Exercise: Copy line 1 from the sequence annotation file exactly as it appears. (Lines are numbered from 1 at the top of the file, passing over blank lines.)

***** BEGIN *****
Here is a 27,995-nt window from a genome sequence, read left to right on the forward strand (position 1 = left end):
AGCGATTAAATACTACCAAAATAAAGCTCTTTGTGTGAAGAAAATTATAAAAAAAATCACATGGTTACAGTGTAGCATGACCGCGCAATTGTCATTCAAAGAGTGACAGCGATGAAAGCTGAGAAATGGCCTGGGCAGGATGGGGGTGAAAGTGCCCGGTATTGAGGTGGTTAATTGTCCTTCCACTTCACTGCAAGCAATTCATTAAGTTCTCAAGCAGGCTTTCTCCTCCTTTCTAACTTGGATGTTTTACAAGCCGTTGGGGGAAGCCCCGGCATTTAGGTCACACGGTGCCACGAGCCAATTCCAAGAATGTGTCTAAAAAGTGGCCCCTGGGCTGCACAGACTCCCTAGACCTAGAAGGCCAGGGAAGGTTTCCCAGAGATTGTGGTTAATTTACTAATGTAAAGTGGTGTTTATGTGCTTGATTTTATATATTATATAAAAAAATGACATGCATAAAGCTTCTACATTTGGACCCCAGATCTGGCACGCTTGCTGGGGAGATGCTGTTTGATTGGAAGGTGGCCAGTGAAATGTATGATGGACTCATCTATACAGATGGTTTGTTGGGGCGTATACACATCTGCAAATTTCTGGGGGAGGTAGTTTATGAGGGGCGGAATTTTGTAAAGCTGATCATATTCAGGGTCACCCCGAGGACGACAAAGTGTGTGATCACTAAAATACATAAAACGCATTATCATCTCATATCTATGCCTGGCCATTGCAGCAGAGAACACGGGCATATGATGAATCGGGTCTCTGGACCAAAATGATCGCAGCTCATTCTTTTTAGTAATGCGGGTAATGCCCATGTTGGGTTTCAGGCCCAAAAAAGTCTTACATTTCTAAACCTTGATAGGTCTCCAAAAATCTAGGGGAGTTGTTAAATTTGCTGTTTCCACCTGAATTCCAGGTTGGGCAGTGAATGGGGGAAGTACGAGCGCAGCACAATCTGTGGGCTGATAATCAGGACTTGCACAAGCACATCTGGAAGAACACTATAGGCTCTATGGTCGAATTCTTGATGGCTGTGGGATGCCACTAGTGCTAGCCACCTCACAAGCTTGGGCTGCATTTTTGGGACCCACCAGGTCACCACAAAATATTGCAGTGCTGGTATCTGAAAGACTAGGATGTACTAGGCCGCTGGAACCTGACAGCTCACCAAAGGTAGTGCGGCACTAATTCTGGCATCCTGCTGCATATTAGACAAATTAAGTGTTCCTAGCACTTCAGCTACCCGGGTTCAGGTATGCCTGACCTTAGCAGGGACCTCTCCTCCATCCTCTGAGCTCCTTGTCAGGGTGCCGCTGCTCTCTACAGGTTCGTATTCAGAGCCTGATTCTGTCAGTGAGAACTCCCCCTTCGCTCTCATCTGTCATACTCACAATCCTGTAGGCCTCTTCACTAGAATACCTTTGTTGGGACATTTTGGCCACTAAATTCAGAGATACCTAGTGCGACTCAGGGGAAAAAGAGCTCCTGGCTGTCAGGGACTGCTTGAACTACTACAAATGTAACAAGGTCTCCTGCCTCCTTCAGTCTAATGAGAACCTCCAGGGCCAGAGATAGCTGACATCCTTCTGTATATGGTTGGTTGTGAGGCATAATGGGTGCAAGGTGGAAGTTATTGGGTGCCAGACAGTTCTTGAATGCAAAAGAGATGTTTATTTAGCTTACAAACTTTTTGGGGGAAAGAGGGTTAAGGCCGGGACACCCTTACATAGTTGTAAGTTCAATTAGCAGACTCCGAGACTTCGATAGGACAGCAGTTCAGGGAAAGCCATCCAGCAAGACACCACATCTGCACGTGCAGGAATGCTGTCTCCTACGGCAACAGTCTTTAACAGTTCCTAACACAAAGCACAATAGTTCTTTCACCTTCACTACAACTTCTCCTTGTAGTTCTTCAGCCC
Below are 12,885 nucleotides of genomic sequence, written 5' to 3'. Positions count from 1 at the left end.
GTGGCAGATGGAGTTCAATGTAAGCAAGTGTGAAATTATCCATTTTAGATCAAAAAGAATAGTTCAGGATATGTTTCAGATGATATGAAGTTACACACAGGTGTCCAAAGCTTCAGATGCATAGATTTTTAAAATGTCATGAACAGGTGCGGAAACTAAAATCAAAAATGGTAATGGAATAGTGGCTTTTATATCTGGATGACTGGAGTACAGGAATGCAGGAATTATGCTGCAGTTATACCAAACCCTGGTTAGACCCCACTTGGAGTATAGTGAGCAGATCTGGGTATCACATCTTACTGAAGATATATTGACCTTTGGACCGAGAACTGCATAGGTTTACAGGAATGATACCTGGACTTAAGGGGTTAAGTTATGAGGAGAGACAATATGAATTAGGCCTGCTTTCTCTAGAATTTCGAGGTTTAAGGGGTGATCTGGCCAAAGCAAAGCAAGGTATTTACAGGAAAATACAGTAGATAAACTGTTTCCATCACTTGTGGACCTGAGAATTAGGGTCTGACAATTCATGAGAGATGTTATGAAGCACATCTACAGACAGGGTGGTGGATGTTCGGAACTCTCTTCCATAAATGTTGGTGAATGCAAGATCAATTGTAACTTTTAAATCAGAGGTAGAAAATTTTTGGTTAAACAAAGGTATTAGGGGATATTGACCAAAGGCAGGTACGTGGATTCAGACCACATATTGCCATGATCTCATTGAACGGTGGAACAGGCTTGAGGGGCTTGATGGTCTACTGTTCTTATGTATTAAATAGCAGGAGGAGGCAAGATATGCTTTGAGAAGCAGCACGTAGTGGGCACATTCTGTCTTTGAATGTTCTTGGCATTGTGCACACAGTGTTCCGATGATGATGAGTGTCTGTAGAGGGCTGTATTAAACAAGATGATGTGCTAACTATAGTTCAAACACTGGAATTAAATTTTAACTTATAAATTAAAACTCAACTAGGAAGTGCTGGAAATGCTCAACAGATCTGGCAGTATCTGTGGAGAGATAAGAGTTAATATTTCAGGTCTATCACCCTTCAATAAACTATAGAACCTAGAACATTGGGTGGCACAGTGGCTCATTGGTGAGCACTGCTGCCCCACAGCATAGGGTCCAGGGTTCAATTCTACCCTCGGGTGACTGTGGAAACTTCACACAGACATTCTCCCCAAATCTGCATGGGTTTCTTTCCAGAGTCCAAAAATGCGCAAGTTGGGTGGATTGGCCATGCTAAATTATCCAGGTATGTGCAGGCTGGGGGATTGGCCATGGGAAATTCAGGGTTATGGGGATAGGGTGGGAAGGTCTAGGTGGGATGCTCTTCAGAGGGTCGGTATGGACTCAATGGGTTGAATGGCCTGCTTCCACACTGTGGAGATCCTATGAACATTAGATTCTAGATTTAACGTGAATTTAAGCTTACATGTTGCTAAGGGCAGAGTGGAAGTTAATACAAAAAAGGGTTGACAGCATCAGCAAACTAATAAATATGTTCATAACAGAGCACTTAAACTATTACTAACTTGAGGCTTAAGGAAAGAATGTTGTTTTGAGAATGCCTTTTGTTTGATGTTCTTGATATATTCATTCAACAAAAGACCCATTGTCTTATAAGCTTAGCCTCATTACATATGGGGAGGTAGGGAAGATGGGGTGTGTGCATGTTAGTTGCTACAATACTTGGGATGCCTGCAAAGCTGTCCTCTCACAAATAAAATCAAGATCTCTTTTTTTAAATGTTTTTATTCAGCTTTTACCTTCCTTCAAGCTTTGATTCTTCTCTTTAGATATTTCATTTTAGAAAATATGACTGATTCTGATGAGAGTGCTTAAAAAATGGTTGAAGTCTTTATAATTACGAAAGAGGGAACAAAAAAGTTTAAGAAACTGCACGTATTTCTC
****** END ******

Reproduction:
Here is a 27,995-nt window from a genome sequence, read left to right on the forward strand (position 1 = left end):